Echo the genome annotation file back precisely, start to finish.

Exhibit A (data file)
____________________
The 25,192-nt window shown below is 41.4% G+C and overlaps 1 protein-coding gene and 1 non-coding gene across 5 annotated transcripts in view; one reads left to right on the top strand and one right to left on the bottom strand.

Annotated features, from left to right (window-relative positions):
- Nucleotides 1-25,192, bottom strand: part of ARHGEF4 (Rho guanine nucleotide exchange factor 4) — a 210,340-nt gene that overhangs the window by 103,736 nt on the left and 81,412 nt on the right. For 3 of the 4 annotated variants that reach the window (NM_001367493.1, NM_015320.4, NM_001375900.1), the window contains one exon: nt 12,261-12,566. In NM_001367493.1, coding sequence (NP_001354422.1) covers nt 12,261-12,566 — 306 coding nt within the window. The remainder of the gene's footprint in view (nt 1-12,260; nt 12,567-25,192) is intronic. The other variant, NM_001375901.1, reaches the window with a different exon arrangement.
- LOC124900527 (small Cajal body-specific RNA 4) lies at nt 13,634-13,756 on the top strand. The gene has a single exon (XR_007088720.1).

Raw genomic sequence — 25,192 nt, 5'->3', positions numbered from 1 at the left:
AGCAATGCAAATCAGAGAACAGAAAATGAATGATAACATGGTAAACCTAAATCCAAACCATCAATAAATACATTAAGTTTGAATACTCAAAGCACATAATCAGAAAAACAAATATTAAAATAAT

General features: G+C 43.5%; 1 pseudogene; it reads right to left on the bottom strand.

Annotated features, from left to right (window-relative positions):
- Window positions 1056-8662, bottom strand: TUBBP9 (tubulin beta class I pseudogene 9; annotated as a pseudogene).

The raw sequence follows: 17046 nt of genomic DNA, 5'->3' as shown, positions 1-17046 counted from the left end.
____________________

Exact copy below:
The 25,192-nt window shown below is 41.4% G+C and overlaps 1 protein-coding gene and 1 non-coding gene across 5 annotated transcripts in view; one reads left to right on the top strand and one right to left on the bottom strand.

Annotated features, from left to right (window-relative positions):
- Nucleotides 1-25,192, bottom strand: part of ARHGEF4 (Rho guanine nucleotide exchange factor 4) — a 210,340-nt gene that overhangs the window by 103,736 nt on the left and 81,412 nt on the right. For 3 of the 4 annotated variants that reach the window (NM_001367493.1, NM_015320.4, NM_001375900.1), the window contains one exon: nt 12,261-12,566. In NM_001367493.1, coding sequence (NP_001354422.1) covers nt 12,261-12,566 — 306 coding nt within the window. The remainder of the gene's footprint in view (nt 1-12,260; nt 12,567-25,192) is intronic. The other variant, NM_001375901.1, reaches the window with a different exon arrangement.
- LOC124900527 (small Cajal body-specific RNA 4) lies at nt 13,634-13,756 on the top strand. The gene has a single exon (XR_007088720.1).

Raw genomic sequence — 25,192 nt, 5'->3', positions numbered from 1 at the left:
AGCAATGCAAATCAGAGAACAGAAAATGAATGATAACATGGTAAACCTAAATCCAAACCATCAATAAATACATTAAGTTTGAATACTCAAAGCACATAATCAGAAAAACAAATATTAAAATAAT

General features: G+C 43.5%; 1 pseudogene; it reads right to left on the bottom strand.

Annotated features, from left to right (window-relative positions):
- Window positions 1056-8662, bottom strand: TUBBP9 (tubulin beta class I pseudogene 9; annotated as a pseudogene).

The raw sequence follows: 17046 nt of genomic DNA, 5'->3' as shown, positions 1-17046 counted from the left end.